Some reports have indicated that pretreatment with corticosteroids can induce tolerance to anti-cancer agents in vitro, or alter the pharmacokinetics of anti-cancer agents [10, 11]. Corticosteroid was also reported to confer resistance to cisplatin-induced apoptosis in human cervical and lung carcinoma cells [18]. However, our patients received dexamethasone simultaneously with MVAC, and so these mechanisms may not be relevant here.

Possible mechanisms through which dexamethasone might accelerate severe neutropenia include induction of granulocytosis and rapid progenitor cycling, which could heighten bone marrow chemo-sensitivity. This could occur through various mechanisms, such as enhanced release of polymorphonuclear leukocytes from bone marrow, delayed apotosis, and entry of polymorphonuclear leukocytes into inflamed tissues [19]. This idea is supported by evidence that patients receiving G-CSF concurrently with chemotherapy have more profound neutropenia or depressed neutrophil recovery as compared with historical controls or patients not treated with G-CSF and chemotherapy simultaneously [20, 21]. Another possible mechanism is drug-drug interaction between dexamethasone and MVAC components. Increased hepatotoxicity of methotrexate has been reported during dexamethasone therapy in humans [22] and rats [23]. This may be due to an increase of drug concentration in liver arising from reduced biliary elimination of the drug in the presence of dexamethasone [24]. However, it is not yet known whether or not the pharmacokinetics of vinblastine, cisplatin and adriamycin are affected by co-administration with dexamethasone in human and animals.

Our study has several limitations. 1) Since the data were obtained from clinical records, blood counts were not monitored as frequently as would be needed for accurate determination of nadir neutrophils, and the timing of blood counts was not the same for all subjects. 2) We could not determine the possible contribution to febrile neutropenia of other risk factors, including genetic polymorphisms, advanced disease, and certain comorbidities, although we did find that concomitant usage of other drugs had no apparent effect on neutropenia. Also, 3) our study is a single-center retrospective cohort study with relatively few subjects, so it is difficult to eliminate various possible biases and confounding factors. We could not add more patients to this clinical study, since dexamethasone should administered to patients treated with highly emetic chemotherapy according to current guidelines. Further research will be needed to establish the optimum dose and schedule of dexamethasone in individual patients, and to clarify the mechanisms through which dexamethasone affects hemocytes, including blood stem cells.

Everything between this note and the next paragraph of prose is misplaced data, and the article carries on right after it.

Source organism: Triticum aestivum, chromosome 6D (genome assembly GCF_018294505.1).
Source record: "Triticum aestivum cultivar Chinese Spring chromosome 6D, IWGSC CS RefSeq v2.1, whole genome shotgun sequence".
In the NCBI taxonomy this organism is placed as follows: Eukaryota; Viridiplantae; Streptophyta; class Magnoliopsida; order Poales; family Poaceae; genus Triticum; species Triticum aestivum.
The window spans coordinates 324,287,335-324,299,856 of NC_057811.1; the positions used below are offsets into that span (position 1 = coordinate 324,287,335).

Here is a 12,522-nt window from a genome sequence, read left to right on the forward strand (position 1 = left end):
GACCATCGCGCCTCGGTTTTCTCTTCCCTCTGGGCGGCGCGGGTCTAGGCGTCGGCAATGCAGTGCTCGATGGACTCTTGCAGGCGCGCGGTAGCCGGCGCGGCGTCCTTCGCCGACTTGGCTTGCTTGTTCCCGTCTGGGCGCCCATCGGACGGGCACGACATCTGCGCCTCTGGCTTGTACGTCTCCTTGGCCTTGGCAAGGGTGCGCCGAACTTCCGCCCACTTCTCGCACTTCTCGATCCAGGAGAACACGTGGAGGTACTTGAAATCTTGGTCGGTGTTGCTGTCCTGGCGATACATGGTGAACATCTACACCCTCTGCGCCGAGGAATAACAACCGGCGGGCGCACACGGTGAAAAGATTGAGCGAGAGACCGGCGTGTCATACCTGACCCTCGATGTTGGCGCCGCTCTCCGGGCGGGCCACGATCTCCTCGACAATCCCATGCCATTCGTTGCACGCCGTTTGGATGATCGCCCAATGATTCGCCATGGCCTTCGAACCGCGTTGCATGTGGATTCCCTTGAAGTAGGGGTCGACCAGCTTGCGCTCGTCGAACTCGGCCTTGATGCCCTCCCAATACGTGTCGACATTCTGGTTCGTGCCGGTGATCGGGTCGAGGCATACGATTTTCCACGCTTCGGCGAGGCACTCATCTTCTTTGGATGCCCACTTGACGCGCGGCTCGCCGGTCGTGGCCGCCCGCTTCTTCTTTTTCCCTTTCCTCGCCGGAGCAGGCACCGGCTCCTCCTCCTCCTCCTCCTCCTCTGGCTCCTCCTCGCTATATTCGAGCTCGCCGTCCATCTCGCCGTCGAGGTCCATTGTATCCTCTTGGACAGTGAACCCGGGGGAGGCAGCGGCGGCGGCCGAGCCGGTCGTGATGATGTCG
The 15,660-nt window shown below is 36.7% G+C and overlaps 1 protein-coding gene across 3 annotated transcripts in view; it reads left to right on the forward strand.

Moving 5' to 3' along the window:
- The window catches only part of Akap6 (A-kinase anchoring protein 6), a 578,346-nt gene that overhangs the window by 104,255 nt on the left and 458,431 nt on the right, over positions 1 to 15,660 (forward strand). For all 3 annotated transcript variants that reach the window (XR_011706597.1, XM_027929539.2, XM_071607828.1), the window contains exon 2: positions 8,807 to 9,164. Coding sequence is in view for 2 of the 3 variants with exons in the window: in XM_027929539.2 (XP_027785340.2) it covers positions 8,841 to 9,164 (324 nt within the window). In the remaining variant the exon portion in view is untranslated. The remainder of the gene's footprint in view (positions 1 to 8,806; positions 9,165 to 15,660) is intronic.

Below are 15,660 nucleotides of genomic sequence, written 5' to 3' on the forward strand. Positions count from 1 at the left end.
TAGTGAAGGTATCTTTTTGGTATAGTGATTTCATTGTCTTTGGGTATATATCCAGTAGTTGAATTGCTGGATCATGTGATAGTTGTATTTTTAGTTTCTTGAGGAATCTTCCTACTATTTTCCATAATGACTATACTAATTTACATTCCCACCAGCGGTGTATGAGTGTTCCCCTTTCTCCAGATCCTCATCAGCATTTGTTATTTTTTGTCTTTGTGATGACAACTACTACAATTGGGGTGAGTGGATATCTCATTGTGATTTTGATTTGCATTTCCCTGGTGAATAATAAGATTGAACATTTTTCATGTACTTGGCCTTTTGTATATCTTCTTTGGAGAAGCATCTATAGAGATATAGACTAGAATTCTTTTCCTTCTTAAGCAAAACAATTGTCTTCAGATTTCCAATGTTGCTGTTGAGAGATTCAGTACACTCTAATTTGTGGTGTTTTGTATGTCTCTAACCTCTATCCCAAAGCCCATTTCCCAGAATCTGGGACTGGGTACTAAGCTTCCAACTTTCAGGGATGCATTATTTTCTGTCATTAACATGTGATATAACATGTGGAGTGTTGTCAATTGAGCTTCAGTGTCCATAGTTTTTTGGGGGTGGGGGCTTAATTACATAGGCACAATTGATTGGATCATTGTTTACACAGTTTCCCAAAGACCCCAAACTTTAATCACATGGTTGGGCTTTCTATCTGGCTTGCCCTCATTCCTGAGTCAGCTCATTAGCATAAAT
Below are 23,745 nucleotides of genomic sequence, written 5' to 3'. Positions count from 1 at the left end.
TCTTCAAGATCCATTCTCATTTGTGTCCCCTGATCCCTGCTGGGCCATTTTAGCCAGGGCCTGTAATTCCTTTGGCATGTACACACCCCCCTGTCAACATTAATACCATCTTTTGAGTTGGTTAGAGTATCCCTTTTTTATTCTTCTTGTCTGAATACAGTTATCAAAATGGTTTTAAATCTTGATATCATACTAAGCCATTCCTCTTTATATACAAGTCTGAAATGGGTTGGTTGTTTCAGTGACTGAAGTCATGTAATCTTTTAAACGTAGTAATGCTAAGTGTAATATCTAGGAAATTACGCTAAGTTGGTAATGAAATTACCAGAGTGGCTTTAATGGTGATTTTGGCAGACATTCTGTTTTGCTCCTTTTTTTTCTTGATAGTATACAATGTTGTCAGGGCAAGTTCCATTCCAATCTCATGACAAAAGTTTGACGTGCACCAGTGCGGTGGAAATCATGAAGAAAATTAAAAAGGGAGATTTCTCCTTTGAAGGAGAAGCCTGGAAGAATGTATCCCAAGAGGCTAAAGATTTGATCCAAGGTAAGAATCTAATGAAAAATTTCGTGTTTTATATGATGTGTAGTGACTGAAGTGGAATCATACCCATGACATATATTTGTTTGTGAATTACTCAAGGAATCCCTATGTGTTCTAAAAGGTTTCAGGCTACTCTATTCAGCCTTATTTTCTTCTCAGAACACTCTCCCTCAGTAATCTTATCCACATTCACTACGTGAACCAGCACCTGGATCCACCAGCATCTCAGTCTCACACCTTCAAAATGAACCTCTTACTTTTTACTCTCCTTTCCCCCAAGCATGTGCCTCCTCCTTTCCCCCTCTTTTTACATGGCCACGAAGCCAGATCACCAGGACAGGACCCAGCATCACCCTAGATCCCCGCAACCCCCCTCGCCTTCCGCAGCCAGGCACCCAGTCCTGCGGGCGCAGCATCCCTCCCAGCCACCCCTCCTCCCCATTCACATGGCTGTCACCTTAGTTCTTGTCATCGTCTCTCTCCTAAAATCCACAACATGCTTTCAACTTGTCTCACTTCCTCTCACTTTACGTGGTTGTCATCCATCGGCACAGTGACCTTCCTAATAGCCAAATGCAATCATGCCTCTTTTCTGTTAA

Conclusions

We present the first evidence suggesting that co-administration of dexamethasone for anti-emesis increases the severity of neutropenia and brings forward the onset day of neutropenia in bladder cancer patients receiving MVAC chemotherapy.

Abbreviations

AST: 

Aspartate aminotransferase

CINV: 

Chemotherapy-induced nausea and vomiting

CSF: 

Colony stimulating factor

Dex: 

Dexamethasone

IV: 

Intravenous

MVAC: 

Methotrexate, vinblastine, adriamycin and cisplatin

Declarations

Acknowledgements

Not applicable.

Funding

Not applicable.

Availability of data and materials

The datasets during and/or analyzed during the current study available from the corresponding author on reasonable request.

Authors’ contributions

SI conducted clinical data, analyzed data, and drafted the manuscripts. YS and YH analyzed data. KI, YM and YK conducted clinical data. JI and AM designed and coordinated the study. TS analyzed data, and help to draft the manuscript. YS designed and coordinated the study, and helped to draft the manuscript. All authors read and approved the final manuscript.

Competing interests

The authors declare that they have no competing interests.

Ethics approval and consent to participate

This study was carried out in compliance with the requirements of the Ethics Committee at Kanazawa University (protocol No.1008). All analyses were performed using anonymized data.

Open AccessThis article is distributed under the terms of the Creative Commons Attribution 4.0 International License (http://creativecommons.org/licenses/by/4.0/), which permits unrestricted use, distribution, and reproduction in any medium, provided you give appropriate credit to the original author(s) and the source, provide a link to the Creative Commons license, and indicate if changes were made. The Creative Commons Public Domain Dedication waiver (http://creativecommons.org/publicdomain/zero/1.0/) applies to the data made available in this article, unless otherwise stated.

Authors’ Affiliations

(1)
Division of Life Sciences, Graduate School of Natural Science and Technology, Kanazawa University
(2)
Department of Hospital Pharmacy, University Hospital, Kanazawa University
(3)
Department of Clinical Drug Informatics, Faculty of Pharmacy, Institute of Medical, Pharmaceutical and Health Sciences, Kanazawa University
(4)
Department of Urology, University Hospital, Kanazawa University
(5)
Department of Urology, Public Central Hospital of Matto Ishikawa
(6)
Department of Clinical Pharmacokinetics, Graduate School of Medical Sciences, Kanazawa University

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Copyright

© The Author(s). 2017